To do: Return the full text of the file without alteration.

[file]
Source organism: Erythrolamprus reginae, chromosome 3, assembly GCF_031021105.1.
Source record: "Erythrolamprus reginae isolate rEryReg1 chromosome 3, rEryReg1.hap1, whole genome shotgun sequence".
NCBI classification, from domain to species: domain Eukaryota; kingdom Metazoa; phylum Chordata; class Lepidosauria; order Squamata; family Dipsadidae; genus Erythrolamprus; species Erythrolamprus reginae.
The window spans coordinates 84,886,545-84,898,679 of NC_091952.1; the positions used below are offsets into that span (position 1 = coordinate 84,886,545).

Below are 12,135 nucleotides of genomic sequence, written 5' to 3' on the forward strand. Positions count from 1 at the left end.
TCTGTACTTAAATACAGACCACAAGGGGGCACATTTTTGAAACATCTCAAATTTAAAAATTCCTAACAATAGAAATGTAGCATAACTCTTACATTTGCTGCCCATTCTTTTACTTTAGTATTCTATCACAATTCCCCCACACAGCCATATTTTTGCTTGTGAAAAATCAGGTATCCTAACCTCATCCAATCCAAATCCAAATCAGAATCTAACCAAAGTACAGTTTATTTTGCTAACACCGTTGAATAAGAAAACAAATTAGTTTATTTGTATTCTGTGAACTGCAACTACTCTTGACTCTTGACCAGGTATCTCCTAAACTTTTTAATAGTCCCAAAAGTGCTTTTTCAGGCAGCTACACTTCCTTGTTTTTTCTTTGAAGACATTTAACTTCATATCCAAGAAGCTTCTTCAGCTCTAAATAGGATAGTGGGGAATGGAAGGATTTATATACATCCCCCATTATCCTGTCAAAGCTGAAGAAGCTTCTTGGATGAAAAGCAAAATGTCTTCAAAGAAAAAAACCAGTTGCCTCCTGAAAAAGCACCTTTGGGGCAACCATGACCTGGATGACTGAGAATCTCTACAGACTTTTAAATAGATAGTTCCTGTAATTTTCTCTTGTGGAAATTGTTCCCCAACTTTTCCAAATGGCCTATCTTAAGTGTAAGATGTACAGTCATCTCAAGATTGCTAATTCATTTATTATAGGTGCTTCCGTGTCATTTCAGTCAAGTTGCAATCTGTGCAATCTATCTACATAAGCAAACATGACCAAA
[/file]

Source organism: Erythrolamprus reginae, chromosome 3, assembly GCF_031021105.1.
Source record: "Erythrolamprus reginae isolate rEryReg1 chromosome 3, rEryReg1.hap1, whole genome shotgun sequence".
NCBI classification, from domain to species: domain Eukaryota; kingdom Metazoa; phylum Chordata; class Lepidosauria; order Squamata; family Dipsadidae; genus Erythrolamprus; species Erythrolamprus reginae.
The window spans coordinates 84,886,545-84,898,679 of NC_091952.1; the positions used below are offsets into that span (position 1 = coordinate 84,886,545).

Below are 12,135 nucleotides of genomic sequence, written 5' to 3' on the forward strand. Positions count from 1 at the left end.
TCTGTACTTAAATACAGACCACAAGGGGGCACATTTTTGAAACATCTCAAATTTAAAAATTCCTAACAATAGAAATGTAGCATAACTCTTACATTTGCTGCCCATTCTTTTACTTTAGTATTCTATCACAATTCCCCCACACAGCCATATTTTTGCTTGTGAAAAATCAGGTATCCTAACCTCATCCAATCCAAATCCAAATCAGAATCTAACCAAAGTACAGTTTATTTTGCTAACACCGTTGAATAAGAAAACAAATTAGTTTATTTGTATTCTGTGAACTGCAACTACTCTTGACTCTTGACCAGGTATCTCCTAAACTTTTTAATAGTCCCAAAAGTGCTTTTTCAGGCAGCTACACTTCCTTGTTTTTTCTTTGAAGACATTTAACTTCATATCCAAGAAGCTTCTTCAGCTCTAAATAGGATAGTGGGGAATGGAAGGATTTATATACATCCCCCATTATCCTGTCAAAGCTGAAGAAGCTTCTTGGATGAAAAGCAAAATGTCTTCAAAGAAAAAAACCAGTTGCCTCCTGAAAAAGCACCTTTGGGGCAACCATGACCTGGATGACTGAGAATCTCTACAGACTTTTAAATAGATAGTTCCTGTAATTTTCTCTTGTGGAAATTGTTCCCCAACTTTTCCAAATGGCCTATCTTAAGTGTAAGATGTACAGTCATCTCAAGATTGCTAATTCATTTATTATAGGTGCTTCCGTGTCATTTCAGTCAAGTTGCAATCTGTGCAATCTATCTACATAAGCAAACATGACCAAA